From left: Jay Heidrick, Heather Johnson, Joe Heidrick, Michele Heidrick, Max Heidrick, Missy Heidrick
Kansas Profile – Now That’s Rural: Heather Johnson, S&S Drug – Part 1
June 30, 2021
By Ron Wilson, director of the Huck Boyd National Institute for Rural Development at Kansas State University
“Giving back.” The term is frequently used, but what does it mean in practice? Today we’ll meet a family-owned pharmacy where the people have a longtime commitment to giving back to their rural community.
Heather Johnson is the CEO of S&S Drug, a family-owned pharmacy in downtown Beloit. S&S Drug has served north-central Kansas for more than 100 years. In 1986, Max and Michele Heidrick purchased the drugstore, and it has been in their family ever since. Their daughter Heather grew up in the business.
Heather went to Kansas State University, where she earned a bachelor’s degree in elementary education and later got a master’s in special ed. She married Jim Johnson, who had grown up in neighboring Jewell County and earned a degree in agribusiness. After graduation, they moved to Norton, where Heather taught and Jim worked in a bank until he went to law school at the University of Kansas. In 2005, they moved back to Beloit, where Jim joined the law practice of attorney Curt Frasier. In 2007, Heather took a position as bookkeeper at her family’s business, S&S Drug. Heather and Jim also had three children.
“Over the years, my dad and I have kind of switched roles,” Heather said. “Now I’m doing the management, and he’s enjoyed becoming a professional grandpa,” she said with a smile.
S&S Drug has two businesses, a full-service pharmacy and a home-health supply store. The businesses are located across the street from each other in downtown Beloit.
As a businessperson, community member, and mother of three, Heather felt strongly about enhancing the quality of life in the community. “I focused on things I enjoyed as a young child,” Heather said. “I wanted those same opportunities for my kids and their friends.”
This was based on values that Heather had learned from her parents, who had also been deeply involved in the community. “That’s how we were raised,” she said. “My mom and dad were doers.”
As a result, S&S Drug has been a longtime sponsor of community and youth activities in Beloit. S&S Drug and the Heidrick and Johnson families are involved in supporting lots of different activities for virtually every major holiday.
They helped organize and sponsor the Easter egg hunt, for example, where as many as 600 children participate, and everyone gets a prize. At Christmastime, they help sponsor the annual visit by Santa Claus to downtown Beloit, complete with crafts and cookies. The list goes on and on.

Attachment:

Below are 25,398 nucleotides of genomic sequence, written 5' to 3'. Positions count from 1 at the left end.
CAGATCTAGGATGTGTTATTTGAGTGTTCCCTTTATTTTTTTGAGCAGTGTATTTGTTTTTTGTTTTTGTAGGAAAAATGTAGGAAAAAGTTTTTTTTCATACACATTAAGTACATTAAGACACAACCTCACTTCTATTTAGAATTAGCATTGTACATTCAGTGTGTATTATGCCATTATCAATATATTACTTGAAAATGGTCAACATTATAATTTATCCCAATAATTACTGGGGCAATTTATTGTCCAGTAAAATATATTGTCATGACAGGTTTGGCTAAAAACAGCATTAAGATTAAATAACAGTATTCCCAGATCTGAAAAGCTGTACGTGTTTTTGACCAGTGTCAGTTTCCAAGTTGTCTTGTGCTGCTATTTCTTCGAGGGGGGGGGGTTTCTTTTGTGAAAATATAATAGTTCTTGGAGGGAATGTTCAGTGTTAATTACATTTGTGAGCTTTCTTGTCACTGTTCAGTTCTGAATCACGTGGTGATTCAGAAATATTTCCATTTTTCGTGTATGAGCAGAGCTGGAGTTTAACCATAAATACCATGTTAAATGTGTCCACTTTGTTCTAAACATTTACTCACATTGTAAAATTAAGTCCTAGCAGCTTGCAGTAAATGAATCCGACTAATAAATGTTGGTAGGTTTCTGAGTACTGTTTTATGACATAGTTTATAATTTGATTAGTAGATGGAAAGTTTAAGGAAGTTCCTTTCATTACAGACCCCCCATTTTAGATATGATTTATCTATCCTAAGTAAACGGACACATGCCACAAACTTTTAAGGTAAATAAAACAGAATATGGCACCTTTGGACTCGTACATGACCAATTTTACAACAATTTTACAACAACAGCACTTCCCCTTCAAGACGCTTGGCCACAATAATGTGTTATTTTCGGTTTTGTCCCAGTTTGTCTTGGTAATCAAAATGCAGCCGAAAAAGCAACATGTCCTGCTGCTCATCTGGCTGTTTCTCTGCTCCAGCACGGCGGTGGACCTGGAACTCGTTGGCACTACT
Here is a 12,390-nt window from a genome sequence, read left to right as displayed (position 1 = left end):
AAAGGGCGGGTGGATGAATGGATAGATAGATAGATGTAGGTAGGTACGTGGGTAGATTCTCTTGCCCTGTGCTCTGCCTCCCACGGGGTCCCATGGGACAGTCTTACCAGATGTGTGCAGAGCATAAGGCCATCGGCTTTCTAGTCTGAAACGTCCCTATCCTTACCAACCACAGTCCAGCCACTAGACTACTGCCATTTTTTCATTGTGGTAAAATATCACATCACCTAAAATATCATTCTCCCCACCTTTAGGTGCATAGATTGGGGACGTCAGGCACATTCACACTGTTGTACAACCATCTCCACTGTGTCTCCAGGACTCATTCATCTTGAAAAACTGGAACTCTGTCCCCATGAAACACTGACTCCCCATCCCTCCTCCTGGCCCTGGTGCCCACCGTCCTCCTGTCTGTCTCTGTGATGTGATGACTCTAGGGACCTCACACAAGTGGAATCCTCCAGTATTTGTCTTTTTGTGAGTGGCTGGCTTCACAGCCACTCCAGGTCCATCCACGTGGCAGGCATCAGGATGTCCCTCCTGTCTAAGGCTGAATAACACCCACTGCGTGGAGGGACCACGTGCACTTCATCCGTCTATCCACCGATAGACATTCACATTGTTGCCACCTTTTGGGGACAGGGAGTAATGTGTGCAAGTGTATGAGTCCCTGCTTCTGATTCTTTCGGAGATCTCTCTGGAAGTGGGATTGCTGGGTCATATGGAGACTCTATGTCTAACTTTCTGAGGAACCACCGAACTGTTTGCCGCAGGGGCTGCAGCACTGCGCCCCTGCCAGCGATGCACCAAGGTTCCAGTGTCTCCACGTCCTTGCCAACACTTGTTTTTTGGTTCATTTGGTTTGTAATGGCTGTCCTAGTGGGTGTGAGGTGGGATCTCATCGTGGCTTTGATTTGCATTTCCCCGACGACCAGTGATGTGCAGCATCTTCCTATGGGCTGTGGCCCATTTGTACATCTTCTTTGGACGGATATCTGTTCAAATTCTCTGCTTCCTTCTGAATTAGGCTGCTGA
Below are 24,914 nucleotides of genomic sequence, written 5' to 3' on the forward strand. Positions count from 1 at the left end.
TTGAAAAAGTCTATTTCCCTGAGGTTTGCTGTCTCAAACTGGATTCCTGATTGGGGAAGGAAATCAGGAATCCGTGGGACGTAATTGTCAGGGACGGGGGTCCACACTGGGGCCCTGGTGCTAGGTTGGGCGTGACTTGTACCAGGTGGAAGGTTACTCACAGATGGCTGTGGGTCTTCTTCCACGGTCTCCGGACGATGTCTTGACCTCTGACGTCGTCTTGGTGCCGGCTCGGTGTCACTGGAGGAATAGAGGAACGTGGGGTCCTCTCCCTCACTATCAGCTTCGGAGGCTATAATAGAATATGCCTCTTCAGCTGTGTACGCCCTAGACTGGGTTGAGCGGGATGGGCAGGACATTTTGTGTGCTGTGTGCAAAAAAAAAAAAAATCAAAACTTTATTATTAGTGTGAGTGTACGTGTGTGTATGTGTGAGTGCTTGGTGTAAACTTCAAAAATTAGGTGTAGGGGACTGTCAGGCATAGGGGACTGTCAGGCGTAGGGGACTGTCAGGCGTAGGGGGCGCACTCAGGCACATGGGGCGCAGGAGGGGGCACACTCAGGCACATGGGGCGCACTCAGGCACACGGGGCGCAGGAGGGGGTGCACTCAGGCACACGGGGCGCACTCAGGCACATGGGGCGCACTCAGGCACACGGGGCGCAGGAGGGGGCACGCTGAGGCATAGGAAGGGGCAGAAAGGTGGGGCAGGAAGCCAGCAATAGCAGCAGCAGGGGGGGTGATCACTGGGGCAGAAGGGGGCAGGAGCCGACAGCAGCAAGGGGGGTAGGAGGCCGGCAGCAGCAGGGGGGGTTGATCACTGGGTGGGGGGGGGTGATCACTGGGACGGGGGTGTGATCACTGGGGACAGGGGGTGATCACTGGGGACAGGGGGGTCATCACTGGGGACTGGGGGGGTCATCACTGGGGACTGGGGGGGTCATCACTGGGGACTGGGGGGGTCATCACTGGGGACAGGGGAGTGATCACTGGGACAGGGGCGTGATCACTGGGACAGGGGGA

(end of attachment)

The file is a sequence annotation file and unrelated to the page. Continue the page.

“When we first moved back (to Beloit), there were Fourth of July fireworks at Waconda Lake,” Heather said. When funding ran low and the organizers got tired, the fireworks were discontinued. “North-central Kansas went a year without fireworks, and we felt that had to change,” Heather said. Her family solicited funds, and more than $10,000 was raised to bring back the annual fireworks display. As of 2021, the local chamber now operates the fireworks show.
“When my kids were little, I took them to the Beloit city pool,” Heather said. “It had been built in the 1940s and was leaking and costing the city a lot of money.” She saw the need, set up a committee, researched the topic and led a drive to fund a new aquatic center. Voters approved a sales tax increase for the project. Beloit became one of the first rural Kansas communities to construct a large water park.
“It’s been a great draw,” Heather said. “There was a village here that helped raise me and my siblings. Someone needs to carry on those traditions.”
That type of commitment to community is vital in rural places such as Beloit, population 3,835 people. Now, that’s rural.
For more information about the community, go to www.beloitks.org.
“Giving back.” It’s more than a concept for Heather Johnson of S&S Drug, who is making a difference by enhancing the quality of life in her community. She not only moved back, she is giving back.
And there’s more. The second element of this story has to do with COVID-19. We’ll learn about that next week.
Audio and text files of Kansas Profiles are available at http://www.kansasprofile.com. For more information about the Huck Boyd Institute, interested persons can visit http://www.huckboydinstitute.org.